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The stadium of Roman Plovdiv, an artist reconstructionThe stadium of Roman Plovdiv, an artist reconstruction

Built: the 90s


Track: 230 meters long, 32 meters wide

Rows: 14 

Capacity: up to 30,000 people

Where: Antichen Square

In 214, after a successful campaign against the German tribes, Emperor Caracalla (198-217) was pressing eastwards along the Via Diagonalis, the Roman highway connecting Central Europe and the Bosporus. He was after a dream. Muscular in appearance, brutal in character and in his 20s, Caracalla believed to be a reborn Alexander the Great. He was eager to repeat his predecessor's military success in the East and was planning a war against the Partian Empire, one of the many reincarnation of Persia.

His thrust, however, was halted as all cities on the route tried to please him, and he gladly succumbed into the pleasures on offer. Philippopolis was one of those.

The great and prosperous Thracian city greeted the sovereign with gifts, girls and feasts, minted a special coin emission with Caracalla's portrait on it and organized sport games in his honor. The two-day extravaganza featured contests in pankration (type of martial art); pentathlon, which combined long jump, javelin throw, discus throw, sprint and wrestling; and also competitions in wrestling, boxing and long-distance running. There were contests in poetry reciting, singing and even heralding. The best athletes from the East arrived to compete although, in the best tradition of respectable sport games, the winners would be awarded with wreaths and fame only.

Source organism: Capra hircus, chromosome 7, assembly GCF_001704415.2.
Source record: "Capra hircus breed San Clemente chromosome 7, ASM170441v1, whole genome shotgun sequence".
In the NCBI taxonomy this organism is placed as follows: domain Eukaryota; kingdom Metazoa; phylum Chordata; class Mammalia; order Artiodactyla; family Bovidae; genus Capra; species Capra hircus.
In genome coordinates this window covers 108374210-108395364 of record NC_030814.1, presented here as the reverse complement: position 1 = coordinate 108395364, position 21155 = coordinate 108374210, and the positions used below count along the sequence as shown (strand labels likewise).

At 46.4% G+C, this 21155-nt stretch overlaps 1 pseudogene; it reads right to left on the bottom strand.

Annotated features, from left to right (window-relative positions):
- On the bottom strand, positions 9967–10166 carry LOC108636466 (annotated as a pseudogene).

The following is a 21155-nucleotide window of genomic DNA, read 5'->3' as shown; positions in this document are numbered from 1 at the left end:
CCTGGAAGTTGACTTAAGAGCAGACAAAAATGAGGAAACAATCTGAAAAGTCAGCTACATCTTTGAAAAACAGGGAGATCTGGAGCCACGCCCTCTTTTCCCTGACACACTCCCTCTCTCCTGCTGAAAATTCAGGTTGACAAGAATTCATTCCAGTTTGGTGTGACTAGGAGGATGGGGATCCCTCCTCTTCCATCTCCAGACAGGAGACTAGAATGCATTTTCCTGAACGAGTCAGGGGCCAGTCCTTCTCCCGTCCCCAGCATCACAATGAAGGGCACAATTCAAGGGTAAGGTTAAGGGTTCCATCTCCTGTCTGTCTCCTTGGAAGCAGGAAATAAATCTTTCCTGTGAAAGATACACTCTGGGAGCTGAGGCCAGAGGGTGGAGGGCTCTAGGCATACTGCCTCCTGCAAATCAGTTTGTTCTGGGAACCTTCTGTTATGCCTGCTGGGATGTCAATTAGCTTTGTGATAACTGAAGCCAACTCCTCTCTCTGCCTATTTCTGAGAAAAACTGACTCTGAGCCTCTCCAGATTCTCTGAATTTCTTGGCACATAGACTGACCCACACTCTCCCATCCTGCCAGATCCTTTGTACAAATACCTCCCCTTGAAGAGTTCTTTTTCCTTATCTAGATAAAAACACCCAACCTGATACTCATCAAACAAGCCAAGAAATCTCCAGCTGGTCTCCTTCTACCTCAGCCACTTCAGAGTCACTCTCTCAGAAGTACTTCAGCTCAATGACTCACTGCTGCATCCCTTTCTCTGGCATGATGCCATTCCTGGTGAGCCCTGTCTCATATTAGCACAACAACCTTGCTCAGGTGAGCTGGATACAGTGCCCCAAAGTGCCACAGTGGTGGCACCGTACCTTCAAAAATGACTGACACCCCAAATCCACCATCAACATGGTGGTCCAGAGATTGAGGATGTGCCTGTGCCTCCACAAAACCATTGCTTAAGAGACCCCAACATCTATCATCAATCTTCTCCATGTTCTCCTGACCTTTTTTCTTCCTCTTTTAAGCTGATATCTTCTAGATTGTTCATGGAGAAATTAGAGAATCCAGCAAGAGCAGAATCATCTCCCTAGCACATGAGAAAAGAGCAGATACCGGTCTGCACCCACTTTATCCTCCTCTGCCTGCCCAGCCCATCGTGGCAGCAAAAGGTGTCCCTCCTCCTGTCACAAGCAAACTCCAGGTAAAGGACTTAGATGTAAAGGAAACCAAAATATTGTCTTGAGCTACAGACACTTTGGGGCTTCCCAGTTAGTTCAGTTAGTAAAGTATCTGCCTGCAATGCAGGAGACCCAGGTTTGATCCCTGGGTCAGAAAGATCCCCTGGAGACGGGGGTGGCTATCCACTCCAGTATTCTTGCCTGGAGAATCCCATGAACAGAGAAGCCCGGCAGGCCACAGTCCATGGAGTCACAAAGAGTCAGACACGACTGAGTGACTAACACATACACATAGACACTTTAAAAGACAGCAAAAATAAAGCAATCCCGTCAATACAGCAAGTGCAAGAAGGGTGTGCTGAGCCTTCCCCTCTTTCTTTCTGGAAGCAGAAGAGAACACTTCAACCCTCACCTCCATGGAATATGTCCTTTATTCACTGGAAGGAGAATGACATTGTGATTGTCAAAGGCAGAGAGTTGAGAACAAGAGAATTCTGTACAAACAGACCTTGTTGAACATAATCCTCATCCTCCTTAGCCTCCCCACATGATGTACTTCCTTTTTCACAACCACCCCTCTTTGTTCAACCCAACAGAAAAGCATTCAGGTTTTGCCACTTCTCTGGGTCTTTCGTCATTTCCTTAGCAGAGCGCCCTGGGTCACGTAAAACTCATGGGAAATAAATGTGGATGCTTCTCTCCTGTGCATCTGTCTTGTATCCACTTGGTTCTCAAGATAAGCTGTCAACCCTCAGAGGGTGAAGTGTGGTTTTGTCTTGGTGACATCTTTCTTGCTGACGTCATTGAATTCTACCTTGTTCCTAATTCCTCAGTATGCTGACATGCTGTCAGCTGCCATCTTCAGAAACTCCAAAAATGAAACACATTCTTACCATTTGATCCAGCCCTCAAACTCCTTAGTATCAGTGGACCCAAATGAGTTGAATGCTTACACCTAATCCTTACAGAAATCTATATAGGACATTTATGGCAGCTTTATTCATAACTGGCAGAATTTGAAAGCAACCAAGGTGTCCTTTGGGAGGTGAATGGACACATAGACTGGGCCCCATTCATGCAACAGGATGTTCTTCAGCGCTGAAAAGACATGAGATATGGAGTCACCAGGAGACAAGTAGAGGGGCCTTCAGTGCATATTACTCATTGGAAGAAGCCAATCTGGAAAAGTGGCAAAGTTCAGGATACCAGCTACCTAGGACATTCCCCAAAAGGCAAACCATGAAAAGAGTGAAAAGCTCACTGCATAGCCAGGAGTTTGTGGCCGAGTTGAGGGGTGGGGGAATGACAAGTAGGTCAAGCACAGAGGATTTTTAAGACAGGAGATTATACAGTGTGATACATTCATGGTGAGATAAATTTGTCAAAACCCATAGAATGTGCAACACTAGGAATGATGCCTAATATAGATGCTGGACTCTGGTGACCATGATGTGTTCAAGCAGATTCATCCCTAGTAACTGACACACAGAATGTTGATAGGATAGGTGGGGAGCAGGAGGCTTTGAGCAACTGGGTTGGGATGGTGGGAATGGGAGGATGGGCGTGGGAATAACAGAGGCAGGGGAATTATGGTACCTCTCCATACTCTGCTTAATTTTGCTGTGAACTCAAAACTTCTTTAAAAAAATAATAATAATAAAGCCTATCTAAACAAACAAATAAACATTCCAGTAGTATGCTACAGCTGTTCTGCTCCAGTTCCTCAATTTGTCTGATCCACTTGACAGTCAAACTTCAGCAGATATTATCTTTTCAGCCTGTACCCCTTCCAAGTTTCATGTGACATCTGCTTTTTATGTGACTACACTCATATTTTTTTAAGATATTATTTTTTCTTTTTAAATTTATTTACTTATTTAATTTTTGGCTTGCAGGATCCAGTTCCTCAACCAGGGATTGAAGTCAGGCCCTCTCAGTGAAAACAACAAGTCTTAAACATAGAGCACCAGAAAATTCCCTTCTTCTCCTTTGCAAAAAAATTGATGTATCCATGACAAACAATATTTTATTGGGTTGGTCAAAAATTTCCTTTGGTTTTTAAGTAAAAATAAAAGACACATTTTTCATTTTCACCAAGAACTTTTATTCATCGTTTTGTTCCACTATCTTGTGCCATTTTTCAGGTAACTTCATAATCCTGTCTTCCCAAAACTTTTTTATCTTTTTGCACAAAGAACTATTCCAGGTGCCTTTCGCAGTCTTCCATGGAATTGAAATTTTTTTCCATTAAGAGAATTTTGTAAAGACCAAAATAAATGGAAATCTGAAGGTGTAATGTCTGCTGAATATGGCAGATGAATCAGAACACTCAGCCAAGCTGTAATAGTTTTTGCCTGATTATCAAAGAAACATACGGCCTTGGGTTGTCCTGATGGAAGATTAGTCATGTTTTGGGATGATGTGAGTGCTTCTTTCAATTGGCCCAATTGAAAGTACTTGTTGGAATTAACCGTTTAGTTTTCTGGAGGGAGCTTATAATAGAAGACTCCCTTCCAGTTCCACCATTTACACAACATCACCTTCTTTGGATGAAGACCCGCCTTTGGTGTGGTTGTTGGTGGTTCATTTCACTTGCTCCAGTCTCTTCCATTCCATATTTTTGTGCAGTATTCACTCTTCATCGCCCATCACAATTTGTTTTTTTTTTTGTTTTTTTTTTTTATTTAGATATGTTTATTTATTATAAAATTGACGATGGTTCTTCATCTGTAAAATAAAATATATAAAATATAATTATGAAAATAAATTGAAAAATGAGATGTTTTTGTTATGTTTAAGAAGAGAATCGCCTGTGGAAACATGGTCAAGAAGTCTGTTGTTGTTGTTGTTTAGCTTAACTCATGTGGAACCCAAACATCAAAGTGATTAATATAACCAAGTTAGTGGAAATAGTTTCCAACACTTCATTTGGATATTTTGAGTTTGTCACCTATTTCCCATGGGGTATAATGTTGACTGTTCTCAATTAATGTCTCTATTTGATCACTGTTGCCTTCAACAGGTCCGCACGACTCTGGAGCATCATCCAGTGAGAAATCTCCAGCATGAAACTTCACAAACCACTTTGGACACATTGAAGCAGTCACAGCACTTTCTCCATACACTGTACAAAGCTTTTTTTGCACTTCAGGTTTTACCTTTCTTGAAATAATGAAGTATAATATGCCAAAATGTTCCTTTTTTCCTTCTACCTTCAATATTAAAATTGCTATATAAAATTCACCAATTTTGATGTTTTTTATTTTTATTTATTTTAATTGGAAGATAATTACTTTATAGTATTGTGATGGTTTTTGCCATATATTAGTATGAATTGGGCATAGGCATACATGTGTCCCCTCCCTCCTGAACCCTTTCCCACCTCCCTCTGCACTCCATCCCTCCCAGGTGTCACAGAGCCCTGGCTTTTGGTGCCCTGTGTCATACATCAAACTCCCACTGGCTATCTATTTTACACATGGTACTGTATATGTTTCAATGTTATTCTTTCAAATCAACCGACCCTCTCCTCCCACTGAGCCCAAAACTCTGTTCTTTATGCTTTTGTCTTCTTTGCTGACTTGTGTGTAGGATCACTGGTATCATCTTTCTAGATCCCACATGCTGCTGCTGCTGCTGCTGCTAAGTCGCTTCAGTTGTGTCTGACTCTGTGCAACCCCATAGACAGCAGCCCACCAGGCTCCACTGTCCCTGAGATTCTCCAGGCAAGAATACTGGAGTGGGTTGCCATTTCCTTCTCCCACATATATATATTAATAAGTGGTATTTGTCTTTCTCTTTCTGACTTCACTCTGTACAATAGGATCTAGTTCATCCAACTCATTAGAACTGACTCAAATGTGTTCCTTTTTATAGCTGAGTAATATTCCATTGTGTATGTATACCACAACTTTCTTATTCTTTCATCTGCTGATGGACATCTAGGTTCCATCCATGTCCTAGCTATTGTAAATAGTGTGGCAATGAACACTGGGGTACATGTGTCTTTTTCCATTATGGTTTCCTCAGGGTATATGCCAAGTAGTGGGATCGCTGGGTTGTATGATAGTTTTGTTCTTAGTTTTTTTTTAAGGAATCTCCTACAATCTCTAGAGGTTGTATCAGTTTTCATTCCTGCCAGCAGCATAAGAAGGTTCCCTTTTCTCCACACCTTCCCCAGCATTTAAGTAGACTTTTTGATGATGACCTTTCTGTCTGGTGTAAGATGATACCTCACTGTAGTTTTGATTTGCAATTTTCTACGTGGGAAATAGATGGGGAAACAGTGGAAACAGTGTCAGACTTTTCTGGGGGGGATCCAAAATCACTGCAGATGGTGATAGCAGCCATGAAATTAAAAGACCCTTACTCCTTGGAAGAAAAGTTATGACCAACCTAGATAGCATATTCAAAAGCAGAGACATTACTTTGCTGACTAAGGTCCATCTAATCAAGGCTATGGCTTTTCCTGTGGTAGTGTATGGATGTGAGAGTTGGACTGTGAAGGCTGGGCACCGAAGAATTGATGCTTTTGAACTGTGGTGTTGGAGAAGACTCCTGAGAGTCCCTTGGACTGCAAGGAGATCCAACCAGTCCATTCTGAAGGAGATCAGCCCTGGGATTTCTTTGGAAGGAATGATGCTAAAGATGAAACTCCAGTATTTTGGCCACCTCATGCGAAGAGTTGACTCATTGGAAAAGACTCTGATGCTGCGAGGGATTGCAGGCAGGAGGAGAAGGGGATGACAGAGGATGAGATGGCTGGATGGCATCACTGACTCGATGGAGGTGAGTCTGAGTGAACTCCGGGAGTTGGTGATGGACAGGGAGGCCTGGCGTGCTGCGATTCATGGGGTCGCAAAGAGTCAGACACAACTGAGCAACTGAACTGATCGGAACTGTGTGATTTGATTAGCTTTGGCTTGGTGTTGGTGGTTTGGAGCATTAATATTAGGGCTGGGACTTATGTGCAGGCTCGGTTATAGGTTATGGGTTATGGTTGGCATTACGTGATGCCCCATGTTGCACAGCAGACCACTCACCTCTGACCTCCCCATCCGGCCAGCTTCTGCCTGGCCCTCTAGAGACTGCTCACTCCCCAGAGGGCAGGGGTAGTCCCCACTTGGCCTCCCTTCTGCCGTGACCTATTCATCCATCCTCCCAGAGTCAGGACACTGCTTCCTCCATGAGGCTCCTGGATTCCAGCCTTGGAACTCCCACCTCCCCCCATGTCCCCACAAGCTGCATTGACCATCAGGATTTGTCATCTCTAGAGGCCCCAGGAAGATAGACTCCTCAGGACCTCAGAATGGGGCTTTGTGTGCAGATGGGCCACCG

What should have pleased vain Caracalla more that anything else, however, is that the council named the games after him - Pythian Alexandrian Games. The "Alexandrian" part was reflecting Caracalla's obsession with Alexander the Great.


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